Not only is the flight from New York real, its greater than expected

New York is facing a problem that could prove costly in more ways than one.

Newsmax reports that more people have moved out of New York in 2020 than out of any other state. 

The numbers

This information comes by way of the recent estimates for the 2020 census.

What the numbers show is that between July 2019 and July 2020, some 126,355 people left New York. That’s 0.65 percent of the population, and it is quite a bit more than previously anticipated.

There is little doubt that the Democratic-led state government’s handling – or mishandling – of the coronavirus played a large role. Overbearing coronavirus restrictions have hurt businesses and have, in general, made the state a less desirable place to live.

New York has for a while now had some of the country’s highest tax rates, and the possibility presented by the coronavirus to work remotely has also allowed residents to finally flee from the state’s big government. The numbers show that the people are seizing the opportunity.

The consequences

This is going to hurt New York in many ways. The economic impact is probably what first comes to mind. But, there is a good chance that there will also be political ramifications.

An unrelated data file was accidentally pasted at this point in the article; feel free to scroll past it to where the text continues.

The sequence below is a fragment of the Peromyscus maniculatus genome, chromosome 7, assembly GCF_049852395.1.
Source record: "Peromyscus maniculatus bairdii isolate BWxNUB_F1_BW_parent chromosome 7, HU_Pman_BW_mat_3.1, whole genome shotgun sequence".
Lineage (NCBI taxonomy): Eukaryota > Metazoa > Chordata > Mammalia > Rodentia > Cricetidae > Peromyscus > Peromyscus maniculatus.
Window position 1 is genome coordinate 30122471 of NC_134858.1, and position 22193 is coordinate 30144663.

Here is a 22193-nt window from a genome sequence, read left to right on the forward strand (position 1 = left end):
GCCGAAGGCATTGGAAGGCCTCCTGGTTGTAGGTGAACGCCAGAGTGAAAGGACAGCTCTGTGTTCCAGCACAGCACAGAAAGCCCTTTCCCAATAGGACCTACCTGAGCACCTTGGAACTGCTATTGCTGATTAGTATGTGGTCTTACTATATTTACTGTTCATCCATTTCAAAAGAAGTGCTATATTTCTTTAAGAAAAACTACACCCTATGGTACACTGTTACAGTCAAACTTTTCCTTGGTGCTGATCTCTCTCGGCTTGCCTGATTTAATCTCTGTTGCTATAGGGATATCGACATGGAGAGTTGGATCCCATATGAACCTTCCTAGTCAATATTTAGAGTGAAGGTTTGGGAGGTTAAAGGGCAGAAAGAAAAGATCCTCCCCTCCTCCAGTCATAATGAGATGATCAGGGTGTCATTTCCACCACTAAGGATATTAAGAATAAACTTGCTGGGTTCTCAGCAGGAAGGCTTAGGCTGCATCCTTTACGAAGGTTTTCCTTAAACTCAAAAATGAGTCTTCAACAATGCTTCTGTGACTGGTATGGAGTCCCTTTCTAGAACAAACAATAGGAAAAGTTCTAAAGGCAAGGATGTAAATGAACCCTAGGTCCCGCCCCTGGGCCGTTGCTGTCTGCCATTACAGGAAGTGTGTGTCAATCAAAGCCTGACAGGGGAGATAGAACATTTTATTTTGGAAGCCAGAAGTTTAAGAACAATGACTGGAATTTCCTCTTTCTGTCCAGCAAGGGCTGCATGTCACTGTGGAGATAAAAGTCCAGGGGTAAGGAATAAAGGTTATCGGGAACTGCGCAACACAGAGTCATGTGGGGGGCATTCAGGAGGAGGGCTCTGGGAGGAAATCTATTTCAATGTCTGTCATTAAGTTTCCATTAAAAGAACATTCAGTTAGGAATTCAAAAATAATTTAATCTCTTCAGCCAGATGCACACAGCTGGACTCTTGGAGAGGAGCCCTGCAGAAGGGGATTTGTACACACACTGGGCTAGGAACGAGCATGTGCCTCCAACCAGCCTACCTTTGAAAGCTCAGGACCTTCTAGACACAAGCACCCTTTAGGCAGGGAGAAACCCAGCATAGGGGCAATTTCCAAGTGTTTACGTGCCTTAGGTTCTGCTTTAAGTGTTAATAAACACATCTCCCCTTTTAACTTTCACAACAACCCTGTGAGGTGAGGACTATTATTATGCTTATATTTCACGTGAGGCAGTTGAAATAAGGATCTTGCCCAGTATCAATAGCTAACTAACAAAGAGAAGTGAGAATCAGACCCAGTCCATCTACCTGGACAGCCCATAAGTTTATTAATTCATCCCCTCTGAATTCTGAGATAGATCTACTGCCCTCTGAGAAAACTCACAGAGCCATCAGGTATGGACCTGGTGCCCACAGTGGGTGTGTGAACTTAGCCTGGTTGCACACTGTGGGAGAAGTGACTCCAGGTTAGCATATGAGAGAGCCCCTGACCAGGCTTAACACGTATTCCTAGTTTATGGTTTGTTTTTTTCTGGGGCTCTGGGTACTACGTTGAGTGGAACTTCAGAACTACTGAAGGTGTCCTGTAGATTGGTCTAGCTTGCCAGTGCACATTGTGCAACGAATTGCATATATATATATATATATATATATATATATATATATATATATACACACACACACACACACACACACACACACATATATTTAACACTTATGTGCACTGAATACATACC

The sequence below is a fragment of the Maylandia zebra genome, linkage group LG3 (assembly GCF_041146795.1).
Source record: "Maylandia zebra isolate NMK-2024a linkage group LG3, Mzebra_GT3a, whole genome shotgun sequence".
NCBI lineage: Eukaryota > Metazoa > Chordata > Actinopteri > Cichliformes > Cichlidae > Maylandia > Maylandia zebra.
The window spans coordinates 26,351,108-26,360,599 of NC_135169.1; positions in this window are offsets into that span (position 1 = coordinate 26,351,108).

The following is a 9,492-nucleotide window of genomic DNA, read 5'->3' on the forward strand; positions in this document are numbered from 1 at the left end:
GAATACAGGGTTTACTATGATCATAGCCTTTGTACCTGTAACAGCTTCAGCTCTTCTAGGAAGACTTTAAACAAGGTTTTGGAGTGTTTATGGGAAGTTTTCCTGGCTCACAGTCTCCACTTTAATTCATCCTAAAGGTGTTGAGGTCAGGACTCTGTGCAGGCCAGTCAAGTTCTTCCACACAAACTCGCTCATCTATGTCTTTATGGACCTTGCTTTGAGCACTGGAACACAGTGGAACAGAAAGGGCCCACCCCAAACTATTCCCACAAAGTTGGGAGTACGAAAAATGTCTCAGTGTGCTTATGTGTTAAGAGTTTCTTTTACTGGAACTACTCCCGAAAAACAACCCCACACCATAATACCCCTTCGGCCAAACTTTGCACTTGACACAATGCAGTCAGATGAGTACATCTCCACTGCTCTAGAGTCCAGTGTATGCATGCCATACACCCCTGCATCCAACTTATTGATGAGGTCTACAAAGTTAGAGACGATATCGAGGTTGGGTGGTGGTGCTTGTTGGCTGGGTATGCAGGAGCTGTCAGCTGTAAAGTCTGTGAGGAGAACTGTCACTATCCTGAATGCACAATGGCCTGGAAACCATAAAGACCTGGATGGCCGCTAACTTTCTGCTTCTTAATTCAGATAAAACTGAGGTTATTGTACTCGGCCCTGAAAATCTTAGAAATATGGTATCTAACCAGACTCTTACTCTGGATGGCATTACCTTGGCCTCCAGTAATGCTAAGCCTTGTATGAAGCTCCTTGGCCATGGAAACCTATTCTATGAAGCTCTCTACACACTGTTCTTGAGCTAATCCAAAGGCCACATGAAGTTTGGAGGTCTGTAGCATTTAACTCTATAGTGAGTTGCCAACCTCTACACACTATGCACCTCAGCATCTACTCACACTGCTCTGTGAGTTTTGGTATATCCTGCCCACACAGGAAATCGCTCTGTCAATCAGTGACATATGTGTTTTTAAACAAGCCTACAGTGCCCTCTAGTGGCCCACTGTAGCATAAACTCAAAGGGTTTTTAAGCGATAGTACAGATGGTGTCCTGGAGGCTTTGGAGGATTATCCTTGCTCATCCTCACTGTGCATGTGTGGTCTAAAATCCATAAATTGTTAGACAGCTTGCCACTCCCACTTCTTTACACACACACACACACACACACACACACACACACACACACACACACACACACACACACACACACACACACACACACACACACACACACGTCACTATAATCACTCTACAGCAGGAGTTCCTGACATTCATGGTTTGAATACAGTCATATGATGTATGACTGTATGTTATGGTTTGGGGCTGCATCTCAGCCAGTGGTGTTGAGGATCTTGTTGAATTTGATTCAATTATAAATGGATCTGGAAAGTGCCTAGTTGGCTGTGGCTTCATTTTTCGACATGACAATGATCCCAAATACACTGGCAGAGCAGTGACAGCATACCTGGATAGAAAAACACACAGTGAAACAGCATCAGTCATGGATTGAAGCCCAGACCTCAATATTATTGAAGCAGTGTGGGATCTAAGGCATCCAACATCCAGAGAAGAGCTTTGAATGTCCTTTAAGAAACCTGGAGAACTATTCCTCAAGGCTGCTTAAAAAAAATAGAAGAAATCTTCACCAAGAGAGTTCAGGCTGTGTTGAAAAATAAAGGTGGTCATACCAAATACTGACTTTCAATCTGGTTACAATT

It is important to remember that the census conducted once every ten years is used to determine how many members each state gets to send to the House of Representatives. If the current estimates are correct, then New York might lose some representation.

The Brookings Institution recently told the New York Times that New York would lose a seat in the House of Representatives if the current census numbers stand. New York would drop down to 26 representatives, which, according to Newsmax, would mean that it would have less representatives than Florida for the first time ever.

A big shift could be coming

New York wouldn’t be the only state to lose representation in the House, either. Some others would be Alabama, California, Illinois, Michigan, Minnesota, Ohio, West Virginia, Pennsylvania, and Rhode Island.

On the other hand, Texas, Arizona, Colorado, Oregon, North Carolina, and Montana could each gain representation.

The question going forward will be what impact, if any, this will have on future elections. It could be bad news, for example, if the exodus of New Yorkers and Californians, among others, changes a typically red state blue. This is certainly something to keep an eye on going forward.

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